I've been studying fly lines, casting and loops for a long time now and think I'm finally starting to get it. Slow, I know, but at least it's happening. Here's what I've learned in the last few years about making perfect loops, which just happen to be the ones the require the least energy to make, work best in wind, are most accurate and go the farthest, and who wouldn't want those?
First, we all know that a straight line tip path makes tight loops, but, based on the variety of loops I see, not everyone knows what it takes to make the tip go straight. This summer and fall Noel Perkins and I have done many casting clinics where we have analyzed hundreds of casts using the Sage Casting Analyzer (SCA). Many of these casters have been quite talented, several CCIs, some MCIs. Some were avid beginners (who made the quickest progress, by the way, not thinking they already know everything!). There was an incredibly common theme to what we said to nearly EVERY caster at every level to improve their loops, and here they are, THE secrets to great loops…
1 - Delay rotation, then
2 - Apply constant acceleration to a…
3 - Hard stop
OK, so not big secrets, but many of the casters we worked with swore they were doing all three and believed so until proven otherwise by the cold, hard data on the SCA. Granted, most were close to ideal, but not quite there and what wasn't perfect in their rotation, acceleration, and/or stop were precisely what kept their loops from being "perfect".
So, if your loops aren't quite as tight, top pointed and sexy as you'd like, here's some advice that I would nearly trust with my life, without even seeing you cast…
1 - Concentrate on delaying rod rotation a bit longer than you do now. Nearly everyone who is short of "casting god" status starts every stroke with some early, very slow rotation that raises the rod tip and prevents perfect loops. This is subtle, but critical, we're trying to make a very good cast into a great one.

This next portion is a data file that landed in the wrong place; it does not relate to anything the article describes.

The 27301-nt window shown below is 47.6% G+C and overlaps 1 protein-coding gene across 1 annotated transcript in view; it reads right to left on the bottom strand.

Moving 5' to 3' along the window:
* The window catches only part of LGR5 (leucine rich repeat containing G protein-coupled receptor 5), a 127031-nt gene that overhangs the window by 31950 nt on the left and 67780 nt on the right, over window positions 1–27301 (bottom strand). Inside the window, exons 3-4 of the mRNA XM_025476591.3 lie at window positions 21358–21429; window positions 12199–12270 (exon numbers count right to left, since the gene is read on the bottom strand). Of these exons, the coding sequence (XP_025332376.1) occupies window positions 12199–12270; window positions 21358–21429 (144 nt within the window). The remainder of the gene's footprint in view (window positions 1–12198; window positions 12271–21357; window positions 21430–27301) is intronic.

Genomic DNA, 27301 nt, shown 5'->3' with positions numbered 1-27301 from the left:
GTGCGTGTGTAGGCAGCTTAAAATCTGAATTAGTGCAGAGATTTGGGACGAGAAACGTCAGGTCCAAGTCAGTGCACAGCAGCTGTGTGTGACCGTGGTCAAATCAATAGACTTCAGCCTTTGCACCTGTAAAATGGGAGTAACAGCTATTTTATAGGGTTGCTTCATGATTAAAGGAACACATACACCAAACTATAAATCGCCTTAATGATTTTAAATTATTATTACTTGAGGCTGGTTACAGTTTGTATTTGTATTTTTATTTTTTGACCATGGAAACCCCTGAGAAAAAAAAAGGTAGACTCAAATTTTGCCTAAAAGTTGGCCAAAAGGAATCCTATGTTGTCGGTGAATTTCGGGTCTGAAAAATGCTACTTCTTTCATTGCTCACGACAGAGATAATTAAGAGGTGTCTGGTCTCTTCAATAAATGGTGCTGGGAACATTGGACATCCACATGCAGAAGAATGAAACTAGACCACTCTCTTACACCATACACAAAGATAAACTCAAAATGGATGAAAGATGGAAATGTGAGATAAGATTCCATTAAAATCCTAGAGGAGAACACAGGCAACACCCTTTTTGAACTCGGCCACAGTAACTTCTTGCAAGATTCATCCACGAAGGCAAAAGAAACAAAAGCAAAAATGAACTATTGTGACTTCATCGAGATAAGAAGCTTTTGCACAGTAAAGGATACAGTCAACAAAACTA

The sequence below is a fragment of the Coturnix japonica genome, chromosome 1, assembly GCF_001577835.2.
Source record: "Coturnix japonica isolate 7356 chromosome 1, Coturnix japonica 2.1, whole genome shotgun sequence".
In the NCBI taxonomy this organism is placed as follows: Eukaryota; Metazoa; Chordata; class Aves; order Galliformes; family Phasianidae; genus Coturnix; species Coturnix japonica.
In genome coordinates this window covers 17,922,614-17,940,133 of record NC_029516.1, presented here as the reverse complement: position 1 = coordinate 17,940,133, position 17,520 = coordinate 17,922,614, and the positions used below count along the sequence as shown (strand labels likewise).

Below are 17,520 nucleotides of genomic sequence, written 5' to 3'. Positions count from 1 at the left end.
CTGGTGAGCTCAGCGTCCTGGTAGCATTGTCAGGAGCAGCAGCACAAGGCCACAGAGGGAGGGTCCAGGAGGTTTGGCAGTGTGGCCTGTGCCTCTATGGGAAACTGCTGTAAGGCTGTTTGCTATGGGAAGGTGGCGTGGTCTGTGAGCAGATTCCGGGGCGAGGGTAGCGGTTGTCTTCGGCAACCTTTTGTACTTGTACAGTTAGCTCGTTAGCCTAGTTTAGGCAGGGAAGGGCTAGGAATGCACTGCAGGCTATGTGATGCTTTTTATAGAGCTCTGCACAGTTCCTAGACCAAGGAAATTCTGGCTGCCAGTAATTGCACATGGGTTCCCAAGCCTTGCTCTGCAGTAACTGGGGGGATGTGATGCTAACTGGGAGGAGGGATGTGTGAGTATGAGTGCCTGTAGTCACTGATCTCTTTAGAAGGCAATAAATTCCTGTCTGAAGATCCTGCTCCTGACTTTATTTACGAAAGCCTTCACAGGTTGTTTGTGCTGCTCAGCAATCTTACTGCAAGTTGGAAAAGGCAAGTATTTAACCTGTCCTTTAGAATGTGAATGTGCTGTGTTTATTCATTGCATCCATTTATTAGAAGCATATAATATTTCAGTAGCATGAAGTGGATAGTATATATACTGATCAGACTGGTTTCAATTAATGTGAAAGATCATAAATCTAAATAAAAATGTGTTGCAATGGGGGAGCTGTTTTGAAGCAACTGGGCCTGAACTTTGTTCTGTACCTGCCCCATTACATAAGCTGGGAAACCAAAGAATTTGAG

2 - The rate of acceleration of the rod butt must be as close to the same at the beginning of the stroke as it is at the end. Yes, the rod will be going much faster at the end than the beginning, but the rate of acceleration should be constant in getting the rod from slow to fast. I know this goes counter to what many have said and written, and even to what many of us think we do, but ALL the best casters we've analyzed had very constant acceleration, regardless of what they thought they were doing.
3 - Stopping the rod quickly IS important (and there is no such thing as a "stopless" cast, Paul…). Of course, how we define "stop" is important. I think of it as the act of decelerating the rod, the same as we "stop" a car, a deceleration. Of course some (Paul) think it is the state of the rod when it is motionless, but I digress… The slower the rod decelerates the farther it rotates during the process, which opens and rounds the loop. A faster deceleration limits rotation during the stop tightening and sexifying the loop. Yes, a new term that the definitions committee is now working on.
I will probably get drummed out of the casting instructors union for revealing how simple it is to cast perfect loops, and I'm sure Paul will disagree with all of this, but that should be a sure sign to you that it is all true!
Bruce Richards email@example.com is one of the world's leading authorities on flycasting, flylines and imaginary saltwater tactics. He is an inventor of flycasting machines, a flyslinger of some repute and of course, an active Board member. What Bruce doesn't know about flylines, probably isn't worth knowing. In fact some of what Bruce *does* know about flylines you probably wouldn't want to know either.